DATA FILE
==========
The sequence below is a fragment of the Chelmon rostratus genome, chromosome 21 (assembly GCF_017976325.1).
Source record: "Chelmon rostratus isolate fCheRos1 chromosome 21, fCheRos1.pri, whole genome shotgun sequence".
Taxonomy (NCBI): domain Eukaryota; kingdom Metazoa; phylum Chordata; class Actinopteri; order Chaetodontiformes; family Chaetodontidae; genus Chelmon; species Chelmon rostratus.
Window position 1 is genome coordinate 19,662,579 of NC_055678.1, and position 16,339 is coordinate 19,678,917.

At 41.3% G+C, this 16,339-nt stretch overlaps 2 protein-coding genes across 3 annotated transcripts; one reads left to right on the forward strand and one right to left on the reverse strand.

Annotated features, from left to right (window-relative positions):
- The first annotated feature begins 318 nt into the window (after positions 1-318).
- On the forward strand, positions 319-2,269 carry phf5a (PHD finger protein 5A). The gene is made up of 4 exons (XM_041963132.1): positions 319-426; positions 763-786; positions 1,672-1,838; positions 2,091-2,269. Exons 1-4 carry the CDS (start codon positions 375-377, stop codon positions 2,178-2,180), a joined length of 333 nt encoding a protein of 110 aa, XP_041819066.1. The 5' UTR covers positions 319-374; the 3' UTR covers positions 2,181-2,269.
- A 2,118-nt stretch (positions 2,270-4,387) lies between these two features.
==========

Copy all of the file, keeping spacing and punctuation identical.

The sequence below is a fragment of the Chelmon rostratus genome, chromosome 21 (assembly GCF_017976325.1).
Source record: "Chelmon rostratus isolate fCheRos1 chromosome 21, fCheRos1.pri, whole genome shotgun sequence".
Taxonomy (NCBI): domain Eukaryota; kingdom Metazoa; phylum Chordata; class Actinopteri; order Chaetodontiformes; family Chaetodontidae; genus Chelmon; species Chelmon rostratus.
Window position 1 is genome coordinate 19,662,579 of NC_055678.1, and position 16,339 is coordinate 19,678,917.

At 41.3% G+C, this 16,339-nt stretch overlaps 2 protein-coding genes across 3 annotated transcripts; one reads left to right on the forward strand and one right to left on the reverse strand.

Annotated features, from left to right (window-relative positions):
- The first annotated feature begins 318 nt into the window (after positions 1-318).
- On the forward strand, positions 319-2,269 carry phf5a (PHD finger protein 5A). The gene is made up of 4 exons (XM_041963132.1): positions 319-426; positions 763-786; positions 1,672-1,838; positions 2,091-2,269. Exons 1-4 carry the CDS (start codon positions 375-377, stop codon positions 2,178-2,180), a joined length of 333 nt encoding a protein of 110 aa, XP_041819066.1. The 5' UTR covers positions 319-374; the 3' UTR covers positions 2,181-2,269.
- A 2,118-nt stretch (positions 2,270-4,387) lies between these two features.